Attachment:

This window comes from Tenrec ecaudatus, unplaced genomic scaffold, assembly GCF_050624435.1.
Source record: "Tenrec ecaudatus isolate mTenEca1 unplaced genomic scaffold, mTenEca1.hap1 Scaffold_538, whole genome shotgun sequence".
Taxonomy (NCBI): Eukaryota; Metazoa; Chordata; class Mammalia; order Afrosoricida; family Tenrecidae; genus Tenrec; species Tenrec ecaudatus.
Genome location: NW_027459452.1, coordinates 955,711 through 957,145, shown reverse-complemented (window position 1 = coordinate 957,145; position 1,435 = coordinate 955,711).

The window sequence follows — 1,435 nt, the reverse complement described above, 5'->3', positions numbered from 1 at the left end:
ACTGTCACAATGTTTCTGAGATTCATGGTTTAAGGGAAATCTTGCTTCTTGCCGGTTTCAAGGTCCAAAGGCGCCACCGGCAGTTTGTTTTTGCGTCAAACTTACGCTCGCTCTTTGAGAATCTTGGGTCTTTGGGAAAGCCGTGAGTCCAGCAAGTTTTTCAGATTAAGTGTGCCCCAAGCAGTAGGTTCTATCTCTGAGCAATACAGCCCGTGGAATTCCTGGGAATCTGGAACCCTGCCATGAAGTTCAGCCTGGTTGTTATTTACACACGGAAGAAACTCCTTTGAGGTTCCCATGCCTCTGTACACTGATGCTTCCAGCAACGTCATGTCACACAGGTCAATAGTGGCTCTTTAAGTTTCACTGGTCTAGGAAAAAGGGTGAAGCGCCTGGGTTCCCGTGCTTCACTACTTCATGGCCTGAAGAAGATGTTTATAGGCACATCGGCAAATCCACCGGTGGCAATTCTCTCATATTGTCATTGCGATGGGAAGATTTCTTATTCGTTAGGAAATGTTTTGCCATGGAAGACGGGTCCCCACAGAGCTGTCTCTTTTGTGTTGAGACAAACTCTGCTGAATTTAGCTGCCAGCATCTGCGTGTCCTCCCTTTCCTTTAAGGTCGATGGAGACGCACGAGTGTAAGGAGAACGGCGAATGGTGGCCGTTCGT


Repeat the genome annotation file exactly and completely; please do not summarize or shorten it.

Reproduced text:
This window comes from Tenrec ecaudatus, unplaced genomic scaffold, assembly GCF_050624435.1.
Source record: "Tenrec ecaudatus isolate mTenEca1 unplaced genomic scaffold, mTenEca1.hap1 Scaffold_538, whole genome shotgun sequence".
Taxonomy (NCBI): Eukaryota; Metazoa; Chordata; class Mammalia; order Afrosoricida; family Tenrecidae; genus Tenrec; species Tenrec ecaudatus.
Genome location: NW_027459452.1, coordinates 955,711 through 957,145, shown reverse-complemented (window position 1 = coordinate 957,145; position 1,435 = coordinate 955,711).

The window sequence follows — 1,435 nt, the reverse complement described above, 5'->3', positions numbered from 1 at the left end:
ACTGTCACAATGTTTCTGAGATTCATGGTTTAAGGGAAATCTTGCTTCTTGCCGGTTTCAAGGTCCAAAGGCGCCACCGGCAGTTTGTTTTTGCGTCAAACTTACGCTCGCTCTTTGAGAATCTTGGGTCTTTGGGAAAGCCGTGAGTCCAGCAAGTTTTTCAGATTAAGTGTGCCCCAAGCAGTAGGTTCTATCTCTGAGCAATACAGCCCGTGGAATTCCTGGGAATCTGGAACCCTGCCATGAAGTTCAGCCTGGTTGTTATTTACACACGGAAGAAACTCCTTTGAGGTTCCCATGCCTCTGTACACTGATGCTTCCAGCAACGTCATGTCACACAGGTCAATAGTGGCTCTTTAAGTTTCACTGGTCTAGGAAAAAGGGTGAAGCGCCTGGGTTCCCGTGCTTCACTACTTCATGGCCTGAAGAAGATGTTTATAGGCACATCGGCAAATCCACCGGTGGCAATTCTCTCATATTGTCATTGCGATGGGAAGATTTCTTATTCGTTAGGAAATGTTTTGCCATGGAAGACGGGTCCCCACAGAGCTGTCTCTTTTGTGTTGAGACAAACTCTGCTGAATTTAGCTGCCAGCATCTGCGTGTCCTCCCTTTCCTTTAAGGTCGATGGAGACGCACGAGTGTAAGGAGAACGGCGAATGGTGGCCGTTCGT